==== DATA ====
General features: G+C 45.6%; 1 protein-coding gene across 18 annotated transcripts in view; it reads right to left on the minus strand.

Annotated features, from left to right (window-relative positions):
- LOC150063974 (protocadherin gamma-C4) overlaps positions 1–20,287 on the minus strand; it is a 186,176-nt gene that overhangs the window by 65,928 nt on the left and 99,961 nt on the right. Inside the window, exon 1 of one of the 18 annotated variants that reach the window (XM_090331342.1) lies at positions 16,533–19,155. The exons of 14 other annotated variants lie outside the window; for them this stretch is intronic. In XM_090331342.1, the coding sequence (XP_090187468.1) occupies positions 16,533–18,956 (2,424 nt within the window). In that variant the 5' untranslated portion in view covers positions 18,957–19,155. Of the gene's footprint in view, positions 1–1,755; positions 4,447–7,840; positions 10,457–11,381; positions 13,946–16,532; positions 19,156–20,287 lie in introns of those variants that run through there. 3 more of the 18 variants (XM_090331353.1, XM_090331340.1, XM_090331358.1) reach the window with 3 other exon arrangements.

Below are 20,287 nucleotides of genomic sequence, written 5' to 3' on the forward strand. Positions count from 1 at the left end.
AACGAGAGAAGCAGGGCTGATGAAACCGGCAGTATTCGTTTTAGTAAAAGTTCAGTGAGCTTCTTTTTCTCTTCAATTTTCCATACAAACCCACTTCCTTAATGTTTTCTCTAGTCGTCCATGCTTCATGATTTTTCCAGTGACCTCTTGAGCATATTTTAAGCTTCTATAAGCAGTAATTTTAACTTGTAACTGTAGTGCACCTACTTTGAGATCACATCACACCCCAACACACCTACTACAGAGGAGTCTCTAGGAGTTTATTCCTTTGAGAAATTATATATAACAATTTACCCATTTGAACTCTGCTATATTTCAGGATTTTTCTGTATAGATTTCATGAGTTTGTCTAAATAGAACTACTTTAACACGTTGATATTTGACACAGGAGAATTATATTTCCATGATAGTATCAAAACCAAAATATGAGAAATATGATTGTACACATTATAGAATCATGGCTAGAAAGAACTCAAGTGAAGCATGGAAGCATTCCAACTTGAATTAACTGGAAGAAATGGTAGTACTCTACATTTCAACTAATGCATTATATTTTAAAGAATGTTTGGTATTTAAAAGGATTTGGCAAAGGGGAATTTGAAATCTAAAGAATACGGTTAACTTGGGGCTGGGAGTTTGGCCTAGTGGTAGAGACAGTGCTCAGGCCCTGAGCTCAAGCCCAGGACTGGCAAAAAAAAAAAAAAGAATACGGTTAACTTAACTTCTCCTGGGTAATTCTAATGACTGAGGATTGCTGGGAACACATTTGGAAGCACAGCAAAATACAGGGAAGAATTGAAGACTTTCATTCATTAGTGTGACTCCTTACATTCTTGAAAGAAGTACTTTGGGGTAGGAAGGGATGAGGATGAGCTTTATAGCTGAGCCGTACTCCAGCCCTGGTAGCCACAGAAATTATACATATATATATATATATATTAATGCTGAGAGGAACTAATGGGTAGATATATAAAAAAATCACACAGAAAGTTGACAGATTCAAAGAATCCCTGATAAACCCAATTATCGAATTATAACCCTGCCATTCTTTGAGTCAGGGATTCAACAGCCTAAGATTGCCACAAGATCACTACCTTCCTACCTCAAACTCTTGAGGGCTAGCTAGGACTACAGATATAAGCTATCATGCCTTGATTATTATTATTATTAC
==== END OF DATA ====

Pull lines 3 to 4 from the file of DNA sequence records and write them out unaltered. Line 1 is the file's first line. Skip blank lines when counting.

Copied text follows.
- LOC150063974 (protocadherin gamma-C4) overlaps positions 1–20,287 on the minus strand; it is a 186,176-nt gene that overhangs the window by 65,928 nt on the left and 99,961 nt on the right. Inside the window, exon 1 of one of the 18 annotated variants that reach the window (XM_090331342.1) lies at positions 16,533–19,155. The exons of 14 other annotated variants lie outside the window; for them this stretch is intronic. In XM_090331342.1, the coding sequence (XP_090187468.1) occupies positions 16,533–18,956 (2,424 nt within the window). In that variant the 5' untranslated portion in view covers positions 18,957–19,155. Of the gene's footprint in view, positions 1–1,755; positions 4,447–7,840; positions 10,457–11,381; positions 13,946–16,532; positions 19,156–20,287 lie in introns of those variants that run through there. 3 more of the 18 variants (XM_090331353.1, XM_090331340.1, XM_090331358.1) reach the window with 3 other exon arrangements.

Below are 20,287 nucleotides of genomic sequence, written 5' to 3' on the forward strand. Positions count from 1 at the left end.